circa May 2017
It was shortly thereafter that Mayor Garcetti vowed to reopen Angels Flight by Labor Day 2017—and it appears that he's making good on his promise.
Scaffolding is a good sign, as is a good coat of white primer paint.
It's a spooky effect, though temporary.
But Angels Flight, by nature, is ever-evolving. It's changed hands between seven different private owner/operators since 1901. It was moved a half a block down from its original location to where it stands now, across Hill Street from Grand Central Market. And while it was once a traditional funicular with its tracks laid directly on the grade of the hill, it now runs along an elevated rail.
Of course, we have plenty of movies and TV shows to thank for keeping Angels Flight in people's hearts and minds—even after all this time, even if they've never come to LA or tried to ride it themselves.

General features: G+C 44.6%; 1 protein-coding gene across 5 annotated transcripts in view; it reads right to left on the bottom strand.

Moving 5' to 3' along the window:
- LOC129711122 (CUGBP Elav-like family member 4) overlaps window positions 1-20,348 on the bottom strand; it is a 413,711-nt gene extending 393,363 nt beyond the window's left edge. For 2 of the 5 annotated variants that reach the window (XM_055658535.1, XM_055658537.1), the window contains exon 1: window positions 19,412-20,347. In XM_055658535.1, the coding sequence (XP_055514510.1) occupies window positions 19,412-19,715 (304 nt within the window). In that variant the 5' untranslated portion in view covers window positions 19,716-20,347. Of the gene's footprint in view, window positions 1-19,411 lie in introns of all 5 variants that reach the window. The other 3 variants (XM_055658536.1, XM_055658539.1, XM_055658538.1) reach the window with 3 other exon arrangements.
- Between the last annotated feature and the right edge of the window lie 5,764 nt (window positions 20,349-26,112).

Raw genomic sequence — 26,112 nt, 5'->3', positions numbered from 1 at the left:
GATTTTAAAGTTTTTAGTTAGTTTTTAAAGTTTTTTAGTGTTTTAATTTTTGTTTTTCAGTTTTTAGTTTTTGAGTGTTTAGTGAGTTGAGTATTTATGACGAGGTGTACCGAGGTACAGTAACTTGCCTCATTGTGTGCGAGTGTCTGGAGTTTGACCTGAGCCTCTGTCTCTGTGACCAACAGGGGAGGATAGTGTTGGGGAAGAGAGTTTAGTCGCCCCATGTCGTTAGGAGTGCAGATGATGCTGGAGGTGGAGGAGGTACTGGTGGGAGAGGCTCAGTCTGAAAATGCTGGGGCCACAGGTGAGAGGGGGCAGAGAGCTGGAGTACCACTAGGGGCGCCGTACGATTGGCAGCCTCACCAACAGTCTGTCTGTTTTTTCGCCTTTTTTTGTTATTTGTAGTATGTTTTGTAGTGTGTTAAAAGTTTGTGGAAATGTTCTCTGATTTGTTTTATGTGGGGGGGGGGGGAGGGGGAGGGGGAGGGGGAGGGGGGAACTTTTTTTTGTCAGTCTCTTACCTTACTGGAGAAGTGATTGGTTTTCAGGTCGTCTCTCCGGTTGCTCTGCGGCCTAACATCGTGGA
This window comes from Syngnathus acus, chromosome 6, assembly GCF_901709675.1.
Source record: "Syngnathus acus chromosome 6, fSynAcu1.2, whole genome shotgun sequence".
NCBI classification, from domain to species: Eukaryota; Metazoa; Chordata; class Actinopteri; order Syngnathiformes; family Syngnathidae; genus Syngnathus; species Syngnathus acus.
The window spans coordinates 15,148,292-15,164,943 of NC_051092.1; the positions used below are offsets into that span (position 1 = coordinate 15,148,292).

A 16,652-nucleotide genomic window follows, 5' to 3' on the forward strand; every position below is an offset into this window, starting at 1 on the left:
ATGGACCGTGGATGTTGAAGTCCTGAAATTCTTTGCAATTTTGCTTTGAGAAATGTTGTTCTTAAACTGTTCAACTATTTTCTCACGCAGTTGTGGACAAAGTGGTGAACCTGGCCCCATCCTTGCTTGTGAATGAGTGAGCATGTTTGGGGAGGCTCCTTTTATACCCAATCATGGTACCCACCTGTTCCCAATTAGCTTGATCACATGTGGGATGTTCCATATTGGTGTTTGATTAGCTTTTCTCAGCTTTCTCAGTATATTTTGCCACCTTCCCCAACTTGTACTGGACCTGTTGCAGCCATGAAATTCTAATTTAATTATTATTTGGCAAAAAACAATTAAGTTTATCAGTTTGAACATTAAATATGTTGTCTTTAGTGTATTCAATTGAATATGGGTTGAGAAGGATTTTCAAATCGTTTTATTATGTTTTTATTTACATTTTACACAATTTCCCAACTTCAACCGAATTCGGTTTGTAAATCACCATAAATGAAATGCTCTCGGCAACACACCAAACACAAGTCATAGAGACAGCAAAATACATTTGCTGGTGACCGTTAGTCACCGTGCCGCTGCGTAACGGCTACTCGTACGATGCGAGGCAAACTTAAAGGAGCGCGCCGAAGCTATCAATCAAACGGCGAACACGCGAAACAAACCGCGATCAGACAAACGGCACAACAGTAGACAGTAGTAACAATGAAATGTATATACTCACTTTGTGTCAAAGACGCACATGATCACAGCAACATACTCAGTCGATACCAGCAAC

But I've been keeping my eye on it for more than seven years now—and especially in the four years since it last ran. It's not much of a commuter solution for me, but riding it up and then right back down is a major gigglefest.
The sight of those two cars, the top station, and the bottom archway now in that white primer is just heavenly. That means this "flight of angels" will be back soon enough.
Up and Down Bunker Hill on Angels Flight
Photo Essay: Bates Motel, Vacant and Whitewashed